Susan Sly 52:24
Thank you.

Jennifer Ryan 52:25
I'm building this into my own approach of working momhood. So-

Susan Sly 52:30
yeah, well, and the only way we are ever going to have more women founders is conversations just like this. And you know, the other thing I'll say to you, we always, I would get the kids together, we'd make family vision boards. I remember one was Bali, the four seasons, and I'm like, Okay, this is what I'm working on. And here's what it's going to, how it's going to go down. We're, I'm going to be there for dinner, we always sat down as a family for dinner, and then we're going to, I'm going to be there for homework, and then I'm going to tuck you in, but you're going to probably hear me because I'm going back on my office, and I'm calling from East Coast to West Coast, and I'm going to be doing these things. And they'd be like, how close are we to Bali? Or what can I do to help you? Or you know, can you take the dog for a walk because I don't want the dog barking while we're you know, while I'm doing this? And, and we celebrated because they contributed. And that's the you know, that's the thing I will say and you know, God, thank you, God, you know, all of them, like 3.9 GPA, 4.0 GPA, like all they, I never pushed them in school, because they saw me push myself and I didn't even have to push them. And so that would be my contribution. But Jennifer, you have got this, I am so beyond excited for you.

Jennifer Ryan 53:56
Thank you for the opportunity. Thank you for all you have done. It's just such a gift to have the conversation today. And I mean, listening to you and hearing the stories, so many stories that you've unearthed that I never would have ever heard or learned about. It's just, it's really been a pleasure. So I appreciate the vote of confidence, I'll keep you posted.

Susan Sly 54:15
Well, all of Jennifer's links are in the show notes. And so, and tag us on social if this has been helpful. And as Jennifer said, leaders ask for what they want. So our bat signal is like if you're a mom, if you're a grandma, you know, please tag us if this has been helpful. If you're a dad, a single dad, you know you we are all in this together. And Jennifer, thank you again so much for being here. And you know, I am so excited for your moonshot. I see it. I see it so clearly.

Jennifer Ryan 54:50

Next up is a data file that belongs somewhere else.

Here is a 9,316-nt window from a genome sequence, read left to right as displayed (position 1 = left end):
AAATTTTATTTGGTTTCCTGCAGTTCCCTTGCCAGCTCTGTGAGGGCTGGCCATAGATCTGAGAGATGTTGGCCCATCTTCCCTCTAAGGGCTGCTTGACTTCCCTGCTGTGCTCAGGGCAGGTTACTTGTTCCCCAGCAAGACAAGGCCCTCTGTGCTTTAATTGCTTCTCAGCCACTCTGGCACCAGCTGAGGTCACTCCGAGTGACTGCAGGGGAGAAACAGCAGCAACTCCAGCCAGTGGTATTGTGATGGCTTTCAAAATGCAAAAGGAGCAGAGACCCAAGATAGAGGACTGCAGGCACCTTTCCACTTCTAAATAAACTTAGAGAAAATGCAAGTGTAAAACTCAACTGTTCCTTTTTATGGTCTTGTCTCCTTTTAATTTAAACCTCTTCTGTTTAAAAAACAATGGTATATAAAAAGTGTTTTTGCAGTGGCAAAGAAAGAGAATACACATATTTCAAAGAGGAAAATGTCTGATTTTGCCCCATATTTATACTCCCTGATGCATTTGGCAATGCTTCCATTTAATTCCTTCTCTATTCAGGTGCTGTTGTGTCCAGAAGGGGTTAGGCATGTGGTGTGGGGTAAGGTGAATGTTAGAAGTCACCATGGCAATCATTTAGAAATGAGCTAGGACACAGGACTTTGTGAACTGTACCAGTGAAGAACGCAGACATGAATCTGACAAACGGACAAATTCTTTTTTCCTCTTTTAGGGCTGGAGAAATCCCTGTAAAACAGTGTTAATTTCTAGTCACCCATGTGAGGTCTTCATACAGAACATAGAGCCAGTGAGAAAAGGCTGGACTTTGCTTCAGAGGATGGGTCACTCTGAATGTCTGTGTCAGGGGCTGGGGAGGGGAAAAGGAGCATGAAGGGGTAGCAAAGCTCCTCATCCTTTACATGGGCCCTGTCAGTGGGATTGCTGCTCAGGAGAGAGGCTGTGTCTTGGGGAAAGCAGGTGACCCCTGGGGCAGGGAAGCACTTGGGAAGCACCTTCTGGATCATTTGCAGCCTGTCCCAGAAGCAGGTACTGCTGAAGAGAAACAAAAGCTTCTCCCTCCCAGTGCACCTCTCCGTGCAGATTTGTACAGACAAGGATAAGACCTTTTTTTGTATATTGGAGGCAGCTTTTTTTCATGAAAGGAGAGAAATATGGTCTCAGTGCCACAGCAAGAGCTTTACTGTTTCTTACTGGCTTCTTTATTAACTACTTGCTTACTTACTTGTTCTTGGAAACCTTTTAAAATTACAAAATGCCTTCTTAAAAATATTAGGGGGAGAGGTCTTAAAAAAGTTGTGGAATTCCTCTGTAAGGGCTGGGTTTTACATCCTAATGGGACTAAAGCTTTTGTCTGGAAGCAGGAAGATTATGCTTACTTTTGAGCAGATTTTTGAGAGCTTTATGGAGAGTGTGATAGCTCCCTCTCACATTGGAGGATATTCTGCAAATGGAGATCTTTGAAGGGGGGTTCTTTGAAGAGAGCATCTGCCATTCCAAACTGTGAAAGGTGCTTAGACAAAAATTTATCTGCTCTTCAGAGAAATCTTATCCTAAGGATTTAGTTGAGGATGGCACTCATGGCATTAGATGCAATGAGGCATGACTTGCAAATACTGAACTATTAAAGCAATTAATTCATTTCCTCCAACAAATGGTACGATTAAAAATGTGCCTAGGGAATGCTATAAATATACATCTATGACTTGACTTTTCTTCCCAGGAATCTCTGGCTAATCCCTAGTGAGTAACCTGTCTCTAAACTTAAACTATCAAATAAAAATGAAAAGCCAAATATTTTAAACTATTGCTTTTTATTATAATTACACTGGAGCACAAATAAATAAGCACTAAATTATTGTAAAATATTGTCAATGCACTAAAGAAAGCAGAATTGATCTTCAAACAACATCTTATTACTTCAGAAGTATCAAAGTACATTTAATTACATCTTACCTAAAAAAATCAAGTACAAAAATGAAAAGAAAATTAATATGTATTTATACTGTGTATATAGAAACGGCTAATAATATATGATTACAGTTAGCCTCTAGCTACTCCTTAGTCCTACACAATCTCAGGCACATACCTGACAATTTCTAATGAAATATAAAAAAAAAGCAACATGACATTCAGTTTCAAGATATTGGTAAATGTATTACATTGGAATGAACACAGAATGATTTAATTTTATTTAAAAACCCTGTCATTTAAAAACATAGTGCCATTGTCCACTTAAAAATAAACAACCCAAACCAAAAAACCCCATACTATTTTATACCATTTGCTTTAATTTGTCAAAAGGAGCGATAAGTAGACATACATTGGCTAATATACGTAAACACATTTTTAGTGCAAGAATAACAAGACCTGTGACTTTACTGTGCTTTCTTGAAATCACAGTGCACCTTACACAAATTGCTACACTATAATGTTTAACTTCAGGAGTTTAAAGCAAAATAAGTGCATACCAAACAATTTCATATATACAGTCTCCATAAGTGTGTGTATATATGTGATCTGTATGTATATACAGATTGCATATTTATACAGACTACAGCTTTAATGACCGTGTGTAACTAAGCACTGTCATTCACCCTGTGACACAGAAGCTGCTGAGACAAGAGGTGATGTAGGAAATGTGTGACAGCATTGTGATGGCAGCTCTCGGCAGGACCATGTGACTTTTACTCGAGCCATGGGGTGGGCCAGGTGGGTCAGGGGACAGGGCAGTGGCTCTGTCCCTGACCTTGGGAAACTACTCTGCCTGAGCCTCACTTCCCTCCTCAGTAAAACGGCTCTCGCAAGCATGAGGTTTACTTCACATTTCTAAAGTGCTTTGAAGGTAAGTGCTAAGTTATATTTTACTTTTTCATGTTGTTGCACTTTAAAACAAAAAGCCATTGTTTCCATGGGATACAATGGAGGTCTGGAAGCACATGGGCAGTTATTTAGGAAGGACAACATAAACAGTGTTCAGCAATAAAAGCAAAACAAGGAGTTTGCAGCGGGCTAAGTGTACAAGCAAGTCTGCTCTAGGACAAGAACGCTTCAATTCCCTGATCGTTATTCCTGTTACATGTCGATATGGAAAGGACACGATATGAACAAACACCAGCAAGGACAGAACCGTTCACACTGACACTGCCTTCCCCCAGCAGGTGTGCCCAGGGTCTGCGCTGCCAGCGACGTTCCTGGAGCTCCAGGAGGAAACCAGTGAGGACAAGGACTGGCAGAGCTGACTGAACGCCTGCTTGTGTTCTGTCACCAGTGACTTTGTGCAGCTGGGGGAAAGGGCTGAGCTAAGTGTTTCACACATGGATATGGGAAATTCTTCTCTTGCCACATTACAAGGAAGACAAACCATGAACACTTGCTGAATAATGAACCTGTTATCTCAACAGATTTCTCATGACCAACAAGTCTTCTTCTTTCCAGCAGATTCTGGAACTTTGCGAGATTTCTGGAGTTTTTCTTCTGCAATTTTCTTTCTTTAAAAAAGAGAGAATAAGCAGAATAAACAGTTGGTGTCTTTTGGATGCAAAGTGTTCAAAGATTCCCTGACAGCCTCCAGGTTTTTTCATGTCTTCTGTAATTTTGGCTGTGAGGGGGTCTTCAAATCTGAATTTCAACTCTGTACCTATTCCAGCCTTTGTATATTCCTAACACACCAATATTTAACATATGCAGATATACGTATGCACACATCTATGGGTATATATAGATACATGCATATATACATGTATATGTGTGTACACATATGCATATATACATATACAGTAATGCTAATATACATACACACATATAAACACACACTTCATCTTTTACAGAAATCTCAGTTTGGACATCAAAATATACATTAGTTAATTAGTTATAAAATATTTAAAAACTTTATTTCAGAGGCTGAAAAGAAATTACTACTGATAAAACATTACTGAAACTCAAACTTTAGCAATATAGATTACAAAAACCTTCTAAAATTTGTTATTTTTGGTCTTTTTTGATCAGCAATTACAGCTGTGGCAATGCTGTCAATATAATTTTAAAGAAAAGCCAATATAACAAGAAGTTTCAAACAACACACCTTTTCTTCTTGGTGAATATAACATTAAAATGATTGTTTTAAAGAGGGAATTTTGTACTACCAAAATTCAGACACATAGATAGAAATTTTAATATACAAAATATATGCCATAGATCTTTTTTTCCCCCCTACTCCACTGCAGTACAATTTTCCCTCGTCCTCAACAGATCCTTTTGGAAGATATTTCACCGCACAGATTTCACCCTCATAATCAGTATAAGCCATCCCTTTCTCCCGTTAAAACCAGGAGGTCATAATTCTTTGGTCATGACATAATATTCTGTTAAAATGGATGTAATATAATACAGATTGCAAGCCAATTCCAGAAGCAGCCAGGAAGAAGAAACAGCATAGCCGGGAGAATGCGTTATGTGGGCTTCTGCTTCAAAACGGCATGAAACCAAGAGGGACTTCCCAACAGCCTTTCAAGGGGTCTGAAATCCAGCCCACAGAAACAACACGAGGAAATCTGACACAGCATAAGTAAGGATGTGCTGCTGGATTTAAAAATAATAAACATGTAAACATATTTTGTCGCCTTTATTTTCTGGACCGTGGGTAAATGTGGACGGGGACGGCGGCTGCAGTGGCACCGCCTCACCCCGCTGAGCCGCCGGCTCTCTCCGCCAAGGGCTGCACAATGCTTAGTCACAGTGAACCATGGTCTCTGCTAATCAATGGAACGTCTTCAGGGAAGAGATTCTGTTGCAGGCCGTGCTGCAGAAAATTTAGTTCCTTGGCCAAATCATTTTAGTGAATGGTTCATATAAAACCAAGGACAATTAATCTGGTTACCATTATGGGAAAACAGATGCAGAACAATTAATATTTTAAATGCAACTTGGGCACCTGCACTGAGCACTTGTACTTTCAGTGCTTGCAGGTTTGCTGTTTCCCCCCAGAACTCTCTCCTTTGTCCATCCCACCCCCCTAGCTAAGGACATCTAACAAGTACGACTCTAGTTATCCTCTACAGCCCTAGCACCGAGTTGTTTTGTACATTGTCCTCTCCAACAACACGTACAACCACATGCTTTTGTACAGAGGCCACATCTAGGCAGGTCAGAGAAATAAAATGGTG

Thank you. Thank you.

Susan Sly 54:51
All right, everyone. Well with that this has been another episode of Raw and Real Entrepreneurship and I hope you go out there and just crush your dreams and have the courage to do so. And I will see you in the next episode.

Susan Sly 55:07
Hey, this is Susan and thanks so much for listening to this episode on Raw and Real Entrepreneurship. If this episode or any episode has been helpful to you, you've gotten at least one solid tip from myself or my guests,. I would love it if you would leave a five star review where ever you listen to podcast. After you leave your review, go ahead and email Let us know where you left the review. And if I read your review on air, you could get a $50 amazon gift card and we would so appreciate it because reviews do help boost the show and get this message all over the world. If you're interested in any of the resources we discussed on the show, go to That's where all the show notes live. And with that, go out there, rock your day, God bless and I will see you in the next episode.

Susan Sly 56:01
Are you currently an employee looking to start your own business? Maybe you've been thinking about it for a while and you're just not sure where to start? Well my course Employee to Entrepreneur combines my decades of experience as an entrepreneur with proven methods, techniques and skills to help you take that leap and start your own business. This course is self paced, Learn on Demand and comes with an incredible workbook and that will allow you to go through this content piece by piece by piece, absorb it, take action and then go on to the next module. So check out my course on Employee to Entrepreneur.

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Susan Sly is considered a thought leader in AI, award winning entrepreneur, keynote speaker, best-selling author, and tech investor. Susan has been featured on CNN, CNBC, Fox, Lifetime, ABC Family, and quoted in Forbes Online, Marketwatch, Yahoo Finance, and more. She is the mother of four and has been working in human potential for over two decades.